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Germany (Territory under Allied occupation, 1945-1955 : U.S. Zone). Office of Military Government. Civil Administration Division. / Population changes, 1947 : U.S. Zone Germany
(1948)

Section VI: assimilation of refugees,   pp. 33-36 PDF (2.0 MB)


Page 34


_____ _____POPULATION CHANGES 1947
shopkeepers depends mostly on the issuance of new licenses for these occupa-
tions, obstructed in many instances by existing German regulations. Moreover,
fear of new competition  tends to limit the number of licenses issued   To
eliminate these difficulties, Bavaria is passing an ordinance compelling
all
Kreise to issue licenses to expellees and normal residents on a pro-rated
basis
according to population. Similar difficulties exist in the assimilation of
professional persons, such as physicians and lawyers. Admissions to these
pro-
fessions are based on a 'numerus clausus" system and difficulties arise
from
the fact that the examinations of foreign countries are not always valid
within
Germany. The most difficult problem is the settlement of independent farmers.
Although expellees have special priority in the land reform procedure, there
is little chance for the majority of the immigrant farmers to be settled
on
their own farms within Germany. the number of farms which can be newly estab-
lished by the land reform being very small. Many of the expellee farmers
must
either change their occupations, with consequent social resentment as a result
of decreased income and lower social position, or wait for an opportunity
to
emigrate. Insofar as it is possible to judge, the assimilation of wage and
salary earners has made the greatest progress, as these groups consist of
those
of highest adaptability. Among these, manual workers have made more progress
toward assimilation than clerical workers.
In the earlier discussion of internal migration, the movement from
the country to the city was partly attributed to the economic assimilation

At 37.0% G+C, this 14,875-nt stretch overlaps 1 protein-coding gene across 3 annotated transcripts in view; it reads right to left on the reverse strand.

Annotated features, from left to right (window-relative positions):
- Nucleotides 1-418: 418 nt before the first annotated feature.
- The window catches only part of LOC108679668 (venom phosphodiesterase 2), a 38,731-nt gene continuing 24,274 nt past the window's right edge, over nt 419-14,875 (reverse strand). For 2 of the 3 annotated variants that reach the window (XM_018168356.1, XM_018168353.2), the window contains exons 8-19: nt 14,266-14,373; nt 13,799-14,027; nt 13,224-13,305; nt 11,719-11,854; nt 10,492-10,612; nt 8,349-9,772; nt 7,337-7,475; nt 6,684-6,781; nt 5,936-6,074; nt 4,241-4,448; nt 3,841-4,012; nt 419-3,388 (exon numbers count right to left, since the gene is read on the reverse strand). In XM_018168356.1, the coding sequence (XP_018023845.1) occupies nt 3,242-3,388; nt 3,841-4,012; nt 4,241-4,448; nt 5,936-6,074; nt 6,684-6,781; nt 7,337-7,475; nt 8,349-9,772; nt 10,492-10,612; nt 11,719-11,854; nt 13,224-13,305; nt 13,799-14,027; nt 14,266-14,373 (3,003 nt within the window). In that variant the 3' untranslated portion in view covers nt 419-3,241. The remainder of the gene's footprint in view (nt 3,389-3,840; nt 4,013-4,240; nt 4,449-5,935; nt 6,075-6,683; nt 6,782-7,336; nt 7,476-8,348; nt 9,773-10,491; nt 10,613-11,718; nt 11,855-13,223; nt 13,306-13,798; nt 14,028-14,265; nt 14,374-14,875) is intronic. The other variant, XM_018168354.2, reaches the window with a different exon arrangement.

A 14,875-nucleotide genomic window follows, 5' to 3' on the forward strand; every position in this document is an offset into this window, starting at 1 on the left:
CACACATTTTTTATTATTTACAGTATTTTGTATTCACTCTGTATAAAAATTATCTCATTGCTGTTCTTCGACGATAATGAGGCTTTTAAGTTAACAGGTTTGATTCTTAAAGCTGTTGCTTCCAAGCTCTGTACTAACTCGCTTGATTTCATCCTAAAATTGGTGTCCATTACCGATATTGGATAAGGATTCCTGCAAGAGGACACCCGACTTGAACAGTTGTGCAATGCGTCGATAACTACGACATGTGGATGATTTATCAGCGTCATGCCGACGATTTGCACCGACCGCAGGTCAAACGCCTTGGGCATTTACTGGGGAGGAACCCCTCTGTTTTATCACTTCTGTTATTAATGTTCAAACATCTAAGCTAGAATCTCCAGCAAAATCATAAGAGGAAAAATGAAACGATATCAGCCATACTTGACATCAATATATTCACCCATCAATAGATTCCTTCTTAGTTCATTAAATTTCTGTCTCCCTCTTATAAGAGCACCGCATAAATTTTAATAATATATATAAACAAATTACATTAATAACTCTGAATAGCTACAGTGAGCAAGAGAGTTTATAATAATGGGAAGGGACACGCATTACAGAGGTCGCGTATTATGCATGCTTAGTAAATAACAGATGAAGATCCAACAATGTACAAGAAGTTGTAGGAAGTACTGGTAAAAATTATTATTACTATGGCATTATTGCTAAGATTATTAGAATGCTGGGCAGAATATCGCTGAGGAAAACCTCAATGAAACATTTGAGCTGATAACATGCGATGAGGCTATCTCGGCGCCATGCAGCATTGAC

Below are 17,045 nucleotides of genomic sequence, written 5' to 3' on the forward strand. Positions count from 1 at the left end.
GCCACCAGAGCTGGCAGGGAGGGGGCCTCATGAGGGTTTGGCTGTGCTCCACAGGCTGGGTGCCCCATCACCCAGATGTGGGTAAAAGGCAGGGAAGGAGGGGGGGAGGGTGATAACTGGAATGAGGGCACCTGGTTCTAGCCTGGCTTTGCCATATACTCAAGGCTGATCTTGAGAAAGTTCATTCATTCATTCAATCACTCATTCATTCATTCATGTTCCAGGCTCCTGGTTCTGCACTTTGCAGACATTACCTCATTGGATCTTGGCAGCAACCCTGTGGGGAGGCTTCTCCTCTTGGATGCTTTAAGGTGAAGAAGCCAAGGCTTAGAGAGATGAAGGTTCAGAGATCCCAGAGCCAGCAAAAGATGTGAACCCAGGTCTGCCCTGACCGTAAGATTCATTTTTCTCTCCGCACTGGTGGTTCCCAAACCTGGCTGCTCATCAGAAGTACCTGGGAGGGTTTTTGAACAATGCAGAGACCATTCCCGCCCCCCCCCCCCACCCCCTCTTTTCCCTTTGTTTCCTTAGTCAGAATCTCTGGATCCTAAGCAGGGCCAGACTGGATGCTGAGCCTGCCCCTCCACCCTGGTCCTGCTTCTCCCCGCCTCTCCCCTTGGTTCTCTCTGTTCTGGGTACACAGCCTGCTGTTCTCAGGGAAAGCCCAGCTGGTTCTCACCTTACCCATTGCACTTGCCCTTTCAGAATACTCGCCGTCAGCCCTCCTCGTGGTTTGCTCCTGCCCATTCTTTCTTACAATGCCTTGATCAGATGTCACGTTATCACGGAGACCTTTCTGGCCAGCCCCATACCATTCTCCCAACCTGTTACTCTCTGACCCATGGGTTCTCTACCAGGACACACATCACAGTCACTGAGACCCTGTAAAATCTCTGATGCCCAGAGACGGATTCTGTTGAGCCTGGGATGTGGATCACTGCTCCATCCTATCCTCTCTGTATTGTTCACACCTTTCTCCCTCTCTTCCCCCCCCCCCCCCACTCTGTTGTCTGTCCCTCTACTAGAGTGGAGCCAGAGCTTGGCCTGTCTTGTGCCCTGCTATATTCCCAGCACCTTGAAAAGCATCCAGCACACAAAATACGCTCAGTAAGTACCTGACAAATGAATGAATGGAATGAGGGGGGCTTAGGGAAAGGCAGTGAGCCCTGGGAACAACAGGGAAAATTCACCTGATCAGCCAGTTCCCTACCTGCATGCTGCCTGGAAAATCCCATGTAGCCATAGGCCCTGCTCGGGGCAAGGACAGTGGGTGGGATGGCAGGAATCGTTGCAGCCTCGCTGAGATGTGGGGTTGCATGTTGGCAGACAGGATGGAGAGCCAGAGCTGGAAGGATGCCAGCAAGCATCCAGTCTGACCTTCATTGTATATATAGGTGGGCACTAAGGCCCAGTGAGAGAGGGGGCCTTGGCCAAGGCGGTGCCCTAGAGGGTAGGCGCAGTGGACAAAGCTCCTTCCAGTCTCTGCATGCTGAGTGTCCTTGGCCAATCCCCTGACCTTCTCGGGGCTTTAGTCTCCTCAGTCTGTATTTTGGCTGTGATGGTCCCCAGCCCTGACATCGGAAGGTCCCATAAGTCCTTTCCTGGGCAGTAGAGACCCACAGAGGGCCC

of
refugees. This contention is directly supported by data on employment of
wage
and salary earners in Bavaria, as shown in the following table of labor market
statistics on refugees and natives.
TABLE XXIII
EMPLOYMENT IN BAVARIA
RBIUGDI AND NATIVE WAGE AND SALARY ZARNERS
March-December 1947
Month      Total     As Percent   Refugees   As Percent     Natives1!  As
Percept
(1947)                of Base                 of Base                   of
Base
Period*                 Period*                   Period'
March    2,180,614     100.00     417,080      100.00     1,763,534     
100.00
April    2,209,685     101.33     433.696      103.98     1,775,989     
100.71
May      2,239,546     102.70     454,630      109.00     1,784,916     
101.21
June     2,267,491     103.98     471,558      113.06     1,795,933     
101.84
July     2,282,896     104.69     485,385      116.38     1,797,511     
101.93
Aug.     2,299.126     105.43     492,662      118.12     1,806,464     
102.43
Sept.    2,325,169     106.63     509,103      122.06     1,816,066     
102.98
Oct.     2,340,183     107.32     516,521      123.84     1,823,662     
103.41
Nov.     2,350,624     107.80     521,957      185.15     1,828,667     
103.69
Dec.     2,368,421     108.61     529,465      126.95     1,838,956     
104.28
I March taken as 100.
JIncluding resident foreigners
The conclusions whicn can be drawn from this table are that from
March 1947 to the end of the year the percent increase of employed refugees
was more than six times as great as the percent increase of employed natives,
and that sixty percent of the total increase of 188,000 in employed wage
and
salary earners in Bavaria were composed of newly employed refugees.
34
CIVIL A&nMlNlwTrTinu nlIvIcin
_ _


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